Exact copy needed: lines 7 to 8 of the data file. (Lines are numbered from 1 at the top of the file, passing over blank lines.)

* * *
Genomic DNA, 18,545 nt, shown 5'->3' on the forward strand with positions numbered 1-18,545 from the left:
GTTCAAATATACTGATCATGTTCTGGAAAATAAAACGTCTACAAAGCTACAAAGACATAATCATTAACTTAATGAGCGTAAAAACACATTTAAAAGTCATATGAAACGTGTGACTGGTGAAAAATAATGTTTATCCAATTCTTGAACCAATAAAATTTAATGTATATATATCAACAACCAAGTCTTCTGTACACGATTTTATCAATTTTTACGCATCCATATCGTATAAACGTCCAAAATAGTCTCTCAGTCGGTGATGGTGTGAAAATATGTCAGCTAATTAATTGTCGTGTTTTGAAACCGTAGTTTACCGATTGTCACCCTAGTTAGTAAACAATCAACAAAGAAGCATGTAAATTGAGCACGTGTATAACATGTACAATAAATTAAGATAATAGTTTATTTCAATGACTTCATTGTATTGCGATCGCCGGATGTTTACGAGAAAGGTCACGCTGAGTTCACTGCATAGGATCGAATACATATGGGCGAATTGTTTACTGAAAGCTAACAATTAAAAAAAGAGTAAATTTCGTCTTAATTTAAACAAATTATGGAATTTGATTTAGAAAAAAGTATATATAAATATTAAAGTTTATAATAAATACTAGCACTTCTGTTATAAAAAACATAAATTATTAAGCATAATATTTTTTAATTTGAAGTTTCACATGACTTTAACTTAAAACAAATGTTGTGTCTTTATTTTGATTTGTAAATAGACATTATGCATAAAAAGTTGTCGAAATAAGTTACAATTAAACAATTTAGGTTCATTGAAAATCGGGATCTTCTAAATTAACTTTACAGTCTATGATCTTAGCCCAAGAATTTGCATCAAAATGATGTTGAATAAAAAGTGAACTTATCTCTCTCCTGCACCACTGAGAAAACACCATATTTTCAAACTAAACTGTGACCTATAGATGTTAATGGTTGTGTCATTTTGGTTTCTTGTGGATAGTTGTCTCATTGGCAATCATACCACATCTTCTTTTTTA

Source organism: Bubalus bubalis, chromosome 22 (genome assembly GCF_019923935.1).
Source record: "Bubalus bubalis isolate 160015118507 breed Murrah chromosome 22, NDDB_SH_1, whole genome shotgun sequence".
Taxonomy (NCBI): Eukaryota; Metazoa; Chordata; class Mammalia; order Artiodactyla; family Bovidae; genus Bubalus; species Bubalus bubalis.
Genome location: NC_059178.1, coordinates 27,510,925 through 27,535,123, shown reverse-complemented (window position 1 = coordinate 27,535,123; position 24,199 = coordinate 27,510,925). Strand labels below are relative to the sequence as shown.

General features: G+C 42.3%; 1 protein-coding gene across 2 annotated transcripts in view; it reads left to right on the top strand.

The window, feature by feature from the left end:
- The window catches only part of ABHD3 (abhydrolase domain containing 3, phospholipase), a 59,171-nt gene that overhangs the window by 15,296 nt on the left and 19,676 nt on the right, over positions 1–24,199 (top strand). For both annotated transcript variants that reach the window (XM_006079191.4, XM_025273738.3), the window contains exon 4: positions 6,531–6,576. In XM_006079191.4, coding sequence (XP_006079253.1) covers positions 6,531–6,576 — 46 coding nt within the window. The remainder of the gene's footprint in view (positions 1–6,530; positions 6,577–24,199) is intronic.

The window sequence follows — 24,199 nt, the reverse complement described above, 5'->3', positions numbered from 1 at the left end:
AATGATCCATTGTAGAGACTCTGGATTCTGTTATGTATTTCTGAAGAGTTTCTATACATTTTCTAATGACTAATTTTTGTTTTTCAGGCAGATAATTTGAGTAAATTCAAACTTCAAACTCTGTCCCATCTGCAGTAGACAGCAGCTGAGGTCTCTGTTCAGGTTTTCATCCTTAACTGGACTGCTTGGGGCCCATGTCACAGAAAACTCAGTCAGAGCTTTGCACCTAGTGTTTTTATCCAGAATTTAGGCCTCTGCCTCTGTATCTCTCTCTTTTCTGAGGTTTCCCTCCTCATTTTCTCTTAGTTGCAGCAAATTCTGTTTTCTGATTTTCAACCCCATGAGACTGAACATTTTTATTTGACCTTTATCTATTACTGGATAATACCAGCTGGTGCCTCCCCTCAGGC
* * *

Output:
General features: G+C 42.3%; 1 protein-coding gene across 2 annotated transcripts in view; it reads left to right on the top strand.

The window, feature by feature from the left end: